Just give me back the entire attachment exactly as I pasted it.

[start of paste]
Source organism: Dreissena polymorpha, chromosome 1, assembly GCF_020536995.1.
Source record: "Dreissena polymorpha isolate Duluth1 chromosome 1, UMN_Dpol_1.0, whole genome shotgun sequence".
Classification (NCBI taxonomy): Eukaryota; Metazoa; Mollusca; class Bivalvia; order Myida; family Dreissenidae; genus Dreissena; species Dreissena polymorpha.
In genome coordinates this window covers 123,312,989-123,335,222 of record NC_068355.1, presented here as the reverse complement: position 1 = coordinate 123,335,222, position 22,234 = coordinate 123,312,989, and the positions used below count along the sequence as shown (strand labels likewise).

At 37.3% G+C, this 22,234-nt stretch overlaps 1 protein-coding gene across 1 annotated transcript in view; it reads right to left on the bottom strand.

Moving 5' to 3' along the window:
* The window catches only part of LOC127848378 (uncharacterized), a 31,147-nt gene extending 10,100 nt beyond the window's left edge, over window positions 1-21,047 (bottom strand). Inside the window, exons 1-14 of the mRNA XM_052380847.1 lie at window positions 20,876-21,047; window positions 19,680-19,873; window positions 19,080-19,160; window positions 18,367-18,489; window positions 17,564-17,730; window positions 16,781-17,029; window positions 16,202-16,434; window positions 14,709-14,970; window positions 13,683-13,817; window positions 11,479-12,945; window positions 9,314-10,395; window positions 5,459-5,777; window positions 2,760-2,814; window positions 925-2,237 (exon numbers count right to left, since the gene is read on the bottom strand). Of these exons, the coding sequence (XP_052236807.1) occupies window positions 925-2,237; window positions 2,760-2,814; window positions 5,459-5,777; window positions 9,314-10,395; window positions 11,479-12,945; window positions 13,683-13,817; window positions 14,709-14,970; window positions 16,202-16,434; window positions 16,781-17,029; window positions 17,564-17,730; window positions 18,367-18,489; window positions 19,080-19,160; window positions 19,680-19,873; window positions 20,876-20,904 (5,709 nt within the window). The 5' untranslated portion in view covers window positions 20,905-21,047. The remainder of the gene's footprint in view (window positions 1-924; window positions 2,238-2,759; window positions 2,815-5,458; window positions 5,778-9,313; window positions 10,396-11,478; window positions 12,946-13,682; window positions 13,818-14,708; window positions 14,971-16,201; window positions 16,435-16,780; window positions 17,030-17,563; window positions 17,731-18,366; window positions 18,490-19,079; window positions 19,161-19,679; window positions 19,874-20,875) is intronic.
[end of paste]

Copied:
Source organism: Dreissena polymorpha, chromosome 1, assembly GCF_020536995.1.
Source record: "Dreissena polymorpha isolate Duluth1 chromosome 1, UMN_Dpol_1.0, whole genome shotgun sequence".
Classification (NCBI taxonomy): Eukaryota; Metazoa; Mollusca; class Bivalvia; order Myida; family Dreissenidae; genus Dreissena; species Dreissena polymorpha.
In genome coordinates this window covers 123,312,989-123,335,222 of record NC_068355.1, presented here as the reverse complement: position 1 = coordinate 123,335,222, position 22,234 = coordinate 123,312,989, and the positions used below count along the sequence as shown (strand labels likewise).

At 37.3% G+C, this 22,234-nt stretch overlaps 1 protein-coding gene across 1 annotated transcript in view; it reads right to left on the bottom strand.

Moving 5' to 3' along the window:
* The window catches only part of LOC127848378 (uncharacterized), a 31,147-nt gene extending 10,100 nt beyond the window's left edge, over window positions 1-21,047 (bottom strand). Inside the window, exons 1-14 of the mRNA XM_052380847.1 lie at window positions 20,876-21,047; window positions 19,680-19,873; window positions 19,080-19,160; window positions 18,367-18,489; window positions 17,564-17,730; window positions 16,781-17,029; window positions 16,202-16,434; window positions 14,709-14,970; window positions 13,683-13,817; window positions 11,479-12,945; window positions 9,314-10,395; window positions 5,459-5,777; window positions 2,760-2,814; window positions 925-2,237 (exon numbers count right to left, since the gene is read on the bottom strand). Of these exons, the coding sequence (XP_052236807.1) occupies window positions 925-2,237; window positions 2,760-2,814; window positions 5,459-5,777; window positions 9,314-10,395; window positions 11,479-12,945; window positions 13,683-13,817; window positions 14,709-14,970; window positions 16,202-16,434; window positions 16,781-17,029; window positions 17,564-17,730; window positions 18,367-18,489; window positions 19,080-19,160; window positions 19,680-19,873; window positions 20,876-20,904 (5,709 nt within the window). The 5' untranslated portion in view covers window positions 20,905-21,047. The remainder of the gene's footprint in view (window positions 1-924; window positions 2,238-2,759; window positions 2,815-5,458; window positions 5,778-9,313; window positions 10,396-11,478; window positions 12,946-13,682; window positions 13,818-14,708; window positions 14,971-16,201; window positions 16,435-16,780; window positions 17,030-17,563; window positions 17,731-18,366; window positions 18,490-19,079; window positions 19,161-19,679; window positions 19,874-20,875) is intronic.